New Program at CCSD High Schools to Support EL Students in Transition to New Language

May 21, 2024

Beginning with the start of the 2024-25 school year, the Clarke County School District will provide intensive English language instruction for newcomer English Learners at its two traditional high schools through the new Center for Readiness in English and Career Education. 

Abbreviated as CRECE and pronounced as the Spanish word “CREH-SAY,” which translates to “it grows,” the center’s overarching mission is to provide transitional support and other opportunities for students, families, and community members new to Athens from outside of the United States to grow and flourish within CCSD and the local community. 

“This program is representative of one of our anchor priorities — Thriving Students — as outlined in our 2024-2029 Strategic Plan,” said Superintendent Dr. Robbie Hooker. “It also reinforces several of our district’s key beliefs – among them that we are responsible for collaboratively supporting student growth and development; that we are responsible for understanding the needs of our students and their families; and that students learn best in school cultures where they feel a sense of belonging, safety, and support.”

“As students transition from other countries to the United States, they face a multitude of challenges as they encounter new language demands, cultural and social practices, and living arrangements,” added Dr. David Forker, CCSD’s Coordinator of English to speakers of other languages (ESOL) Programs. “During these transitional periods, students need high-quality education focused on the acceleration of language acquisition, academic skills, and cultural adjustment while their families and communities need increased levels of engagement and support to establish solid foundations within their schools and communities.”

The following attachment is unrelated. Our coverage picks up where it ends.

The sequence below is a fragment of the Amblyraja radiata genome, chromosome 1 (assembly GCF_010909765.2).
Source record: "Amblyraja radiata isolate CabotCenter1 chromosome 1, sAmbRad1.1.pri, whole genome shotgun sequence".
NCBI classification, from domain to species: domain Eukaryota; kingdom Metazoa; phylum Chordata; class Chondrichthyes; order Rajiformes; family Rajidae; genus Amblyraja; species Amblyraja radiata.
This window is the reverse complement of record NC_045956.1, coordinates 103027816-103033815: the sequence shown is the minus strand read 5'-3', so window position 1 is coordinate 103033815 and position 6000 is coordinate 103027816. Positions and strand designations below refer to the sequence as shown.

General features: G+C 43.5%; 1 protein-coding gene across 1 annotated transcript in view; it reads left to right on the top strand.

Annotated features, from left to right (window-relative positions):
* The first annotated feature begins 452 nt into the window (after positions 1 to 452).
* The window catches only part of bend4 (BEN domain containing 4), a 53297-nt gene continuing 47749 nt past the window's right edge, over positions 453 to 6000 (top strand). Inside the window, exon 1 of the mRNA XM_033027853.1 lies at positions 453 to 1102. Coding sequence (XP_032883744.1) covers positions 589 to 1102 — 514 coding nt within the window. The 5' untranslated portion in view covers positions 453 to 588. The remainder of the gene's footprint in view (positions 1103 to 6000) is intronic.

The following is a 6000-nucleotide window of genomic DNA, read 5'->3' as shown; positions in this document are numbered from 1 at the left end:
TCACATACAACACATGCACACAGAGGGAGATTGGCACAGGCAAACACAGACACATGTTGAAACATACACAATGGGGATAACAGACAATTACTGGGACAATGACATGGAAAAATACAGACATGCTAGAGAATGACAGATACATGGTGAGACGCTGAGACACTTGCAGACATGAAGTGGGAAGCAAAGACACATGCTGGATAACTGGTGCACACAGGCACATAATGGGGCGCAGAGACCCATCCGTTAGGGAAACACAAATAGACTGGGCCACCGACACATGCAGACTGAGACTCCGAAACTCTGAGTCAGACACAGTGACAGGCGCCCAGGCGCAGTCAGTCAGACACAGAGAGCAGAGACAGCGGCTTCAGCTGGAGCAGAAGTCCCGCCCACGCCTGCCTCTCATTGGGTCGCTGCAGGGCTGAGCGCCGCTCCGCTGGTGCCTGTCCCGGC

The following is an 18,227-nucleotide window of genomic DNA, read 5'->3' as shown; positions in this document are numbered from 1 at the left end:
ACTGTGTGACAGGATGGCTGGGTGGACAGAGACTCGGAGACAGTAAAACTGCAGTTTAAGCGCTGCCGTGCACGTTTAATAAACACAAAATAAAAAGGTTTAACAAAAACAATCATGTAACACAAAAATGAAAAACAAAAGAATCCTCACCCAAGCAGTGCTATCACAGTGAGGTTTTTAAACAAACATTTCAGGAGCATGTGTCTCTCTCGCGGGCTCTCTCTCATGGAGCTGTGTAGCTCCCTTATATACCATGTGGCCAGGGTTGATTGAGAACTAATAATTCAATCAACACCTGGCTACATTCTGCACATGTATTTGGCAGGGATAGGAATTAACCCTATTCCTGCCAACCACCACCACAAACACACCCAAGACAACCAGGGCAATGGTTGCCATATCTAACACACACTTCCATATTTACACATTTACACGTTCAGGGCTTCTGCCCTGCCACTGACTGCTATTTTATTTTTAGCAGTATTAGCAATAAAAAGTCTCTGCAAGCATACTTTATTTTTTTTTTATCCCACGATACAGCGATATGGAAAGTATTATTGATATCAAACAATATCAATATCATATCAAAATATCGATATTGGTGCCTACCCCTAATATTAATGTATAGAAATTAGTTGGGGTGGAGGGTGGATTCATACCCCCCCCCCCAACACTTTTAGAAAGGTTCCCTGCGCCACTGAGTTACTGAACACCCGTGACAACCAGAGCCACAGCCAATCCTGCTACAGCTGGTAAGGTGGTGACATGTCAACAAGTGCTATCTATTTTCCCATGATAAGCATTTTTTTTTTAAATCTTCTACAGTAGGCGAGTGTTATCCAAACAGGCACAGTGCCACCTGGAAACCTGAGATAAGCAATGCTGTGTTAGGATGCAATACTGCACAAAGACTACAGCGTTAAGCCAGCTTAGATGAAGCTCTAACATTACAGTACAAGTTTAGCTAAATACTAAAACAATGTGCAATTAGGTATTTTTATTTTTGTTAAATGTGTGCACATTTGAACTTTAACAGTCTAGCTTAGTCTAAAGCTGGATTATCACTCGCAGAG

CRECE will offer half-day morning and afternoon core and elective courses for high school-aged newcomer English Learners (ELs) from both Cedar Shoals and Clarke Central high schools for a maximum of two semesters, with the goal of supporting these students linguistically, academically, culturally, and emotionally. 

“This approach will support students who are new to the U.S. with success at their home schools and help position them as empowered, responsible, and productive members of their communities,” said Dr. Forker. “CRECE is founded in asset-based thinking which honors the diverse languages, experiences, and cultures students bring into the classroom as integral parts of the school community and student success.”

The district has committed funding for two new teaching positions and one paraprofessional for the CRECE program at each high school for the 2024-25 academic year.